PyData London: Modeling Departures from Routine in Human Mobility

BhLGtxUIUAA7U7XOne of the projects I have been involved with recently was a collaboration with the Agents, Interaction, and Complexity group at University of Southampton. The same group who we are also involved with in the Orchid project. This particular project was on Measuring and Predicting Departures from Routine in Human Mobility, building on the PhD work by James McInerney (now at Princeton) and his paper Breaking the Habit.

It is well known that humans generally follow very regular and predicable mobility patterns, both spatially and temporally. Lots of work has looked at exploiting and predicting those patterns but much less so on looking specifically at departures from those regular patterns. What can we learn from those departures from routine? How predictable are they?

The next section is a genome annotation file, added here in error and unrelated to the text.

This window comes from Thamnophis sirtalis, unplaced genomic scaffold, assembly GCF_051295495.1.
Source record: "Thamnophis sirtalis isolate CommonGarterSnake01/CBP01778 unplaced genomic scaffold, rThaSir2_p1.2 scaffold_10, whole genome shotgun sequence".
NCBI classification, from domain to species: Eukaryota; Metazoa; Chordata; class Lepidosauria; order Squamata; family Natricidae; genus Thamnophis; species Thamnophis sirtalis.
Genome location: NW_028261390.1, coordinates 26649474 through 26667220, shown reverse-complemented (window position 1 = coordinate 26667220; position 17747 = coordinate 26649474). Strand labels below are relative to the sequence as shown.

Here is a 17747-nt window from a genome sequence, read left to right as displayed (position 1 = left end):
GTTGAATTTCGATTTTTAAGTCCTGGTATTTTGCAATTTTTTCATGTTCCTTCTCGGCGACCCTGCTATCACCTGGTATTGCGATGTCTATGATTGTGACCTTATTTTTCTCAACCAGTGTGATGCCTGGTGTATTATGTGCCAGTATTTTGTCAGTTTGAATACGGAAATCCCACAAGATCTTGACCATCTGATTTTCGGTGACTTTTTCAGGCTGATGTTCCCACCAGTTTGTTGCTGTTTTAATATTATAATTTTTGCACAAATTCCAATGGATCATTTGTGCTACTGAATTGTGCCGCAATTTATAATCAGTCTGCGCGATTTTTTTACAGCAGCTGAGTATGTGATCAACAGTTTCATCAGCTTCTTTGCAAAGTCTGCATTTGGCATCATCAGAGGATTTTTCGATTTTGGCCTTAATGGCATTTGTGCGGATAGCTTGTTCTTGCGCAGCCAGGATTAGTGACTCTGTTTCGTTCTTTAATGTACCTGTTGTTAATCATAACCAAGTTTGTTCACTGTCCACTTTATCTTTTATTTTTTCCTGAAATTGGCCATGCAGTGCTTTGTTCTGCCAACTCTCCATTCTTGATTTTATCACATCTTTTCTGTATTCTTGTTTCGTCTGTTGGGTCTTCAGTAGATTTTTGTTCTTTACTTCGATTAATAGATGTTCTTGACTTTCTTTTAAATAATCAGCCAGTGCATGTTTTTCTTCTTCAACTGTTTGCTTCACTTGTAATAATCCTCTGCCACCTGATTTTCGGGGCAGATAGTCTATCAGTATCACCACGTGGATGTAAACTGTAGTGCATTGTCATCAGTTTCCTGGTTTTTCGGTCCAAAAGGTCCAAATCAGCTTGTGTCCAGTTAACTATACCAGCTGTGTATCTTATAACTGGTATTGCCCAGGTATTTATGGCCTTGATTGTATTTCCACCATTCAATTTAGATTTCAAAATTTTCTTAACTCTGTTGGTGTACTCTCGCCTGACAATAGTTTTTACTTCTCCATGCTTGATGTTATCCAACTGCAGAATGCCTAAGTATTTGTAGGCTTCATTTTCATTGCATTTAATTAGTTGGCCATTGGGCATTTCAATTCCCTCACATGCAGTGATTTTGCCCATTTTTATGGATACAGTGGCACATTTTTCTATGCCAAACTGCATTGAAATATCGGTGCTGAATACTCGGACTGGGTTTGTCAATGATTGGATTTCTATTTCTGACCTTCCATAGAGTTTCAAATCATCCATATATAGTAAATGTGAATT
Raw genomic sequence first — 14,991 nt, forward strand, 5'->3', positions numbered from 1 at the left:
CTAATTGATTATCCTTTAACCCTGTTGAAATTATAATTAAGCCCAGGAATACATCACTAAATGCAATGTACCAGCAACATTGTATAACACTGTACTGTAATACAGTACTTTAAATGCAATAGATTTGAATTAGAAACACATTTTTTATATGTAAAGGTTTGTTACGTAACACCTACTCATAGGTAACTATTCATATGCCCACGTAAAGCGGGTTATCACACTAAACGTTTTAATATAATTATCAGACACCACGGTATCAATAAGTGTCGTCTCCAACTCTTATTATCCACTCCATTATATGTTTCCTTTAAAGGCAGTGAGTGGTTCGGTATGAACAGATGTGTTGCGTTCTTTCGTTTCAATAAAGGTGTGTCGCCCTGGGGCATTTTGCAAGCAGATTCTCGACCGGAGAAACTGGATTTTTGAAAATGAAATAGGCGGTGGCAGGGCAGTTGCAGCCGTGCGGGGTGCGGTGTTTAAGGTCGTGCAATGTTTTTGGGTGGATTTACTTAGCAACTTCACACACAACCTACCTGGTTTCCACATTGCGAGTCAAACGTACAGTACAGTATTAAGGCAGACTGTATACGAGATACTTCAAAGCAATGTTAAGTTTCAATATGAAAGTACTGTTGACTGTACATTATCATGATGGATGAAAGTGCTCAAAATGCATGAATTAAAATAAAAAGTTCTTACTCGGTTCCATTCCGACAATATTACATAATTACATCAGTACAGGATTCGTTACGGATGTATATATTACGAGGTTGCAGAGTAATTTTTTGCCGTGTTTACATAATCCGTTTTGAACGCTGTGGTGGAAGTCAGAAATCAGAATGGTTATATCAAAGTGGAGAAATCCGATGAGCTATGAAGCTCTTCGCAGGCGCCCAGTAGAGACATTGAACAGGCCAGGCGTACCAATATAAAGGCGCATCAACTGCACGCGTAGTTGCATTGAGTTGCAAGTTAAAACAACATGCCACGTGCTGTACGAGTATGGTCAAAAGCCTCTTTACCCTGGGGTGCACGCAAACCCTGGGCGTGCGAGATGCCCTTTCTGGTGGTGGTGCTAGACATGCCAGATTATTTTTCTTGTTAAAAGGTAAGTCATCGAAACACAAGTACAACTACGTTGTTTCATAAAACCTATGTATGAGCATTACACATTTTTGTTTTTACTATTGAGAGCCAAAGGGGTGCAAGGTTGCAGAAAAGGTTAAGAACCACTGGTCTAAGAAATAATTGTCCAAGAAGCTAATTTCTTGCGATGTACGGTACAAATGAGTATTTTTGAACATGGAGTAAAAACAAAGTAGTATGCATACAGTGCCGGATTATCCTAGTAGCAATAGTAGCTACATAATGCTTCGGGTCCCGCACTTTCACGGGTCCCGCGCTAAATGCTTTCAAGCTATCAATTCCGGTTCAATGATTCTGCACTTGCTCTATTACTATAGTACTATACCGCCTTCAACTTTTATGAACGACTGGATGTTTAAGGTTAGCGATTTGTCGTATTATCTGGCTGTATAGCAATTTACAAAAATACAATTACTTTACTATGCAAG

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Notes on the Workshop for Research Software Engineers

ImageUpdate: We now are an official association!

I recently attended the first Workshop for Research Software Engineers at Oxford University. Organized by the SSI, I was on the steering committee and this event came out of our position paper last year. Hot on the heels of a recent article in the Times Higher Education, the aim of the workshop was to bring those people together who work in research labs but actually spend most of their time writing software.

Topics of discussion focused around the importance of software in research, software development workflows, quality control, notable tools, getting recognition for software (a real problem in academia), the role of funding bodies, and career progression. Continue reading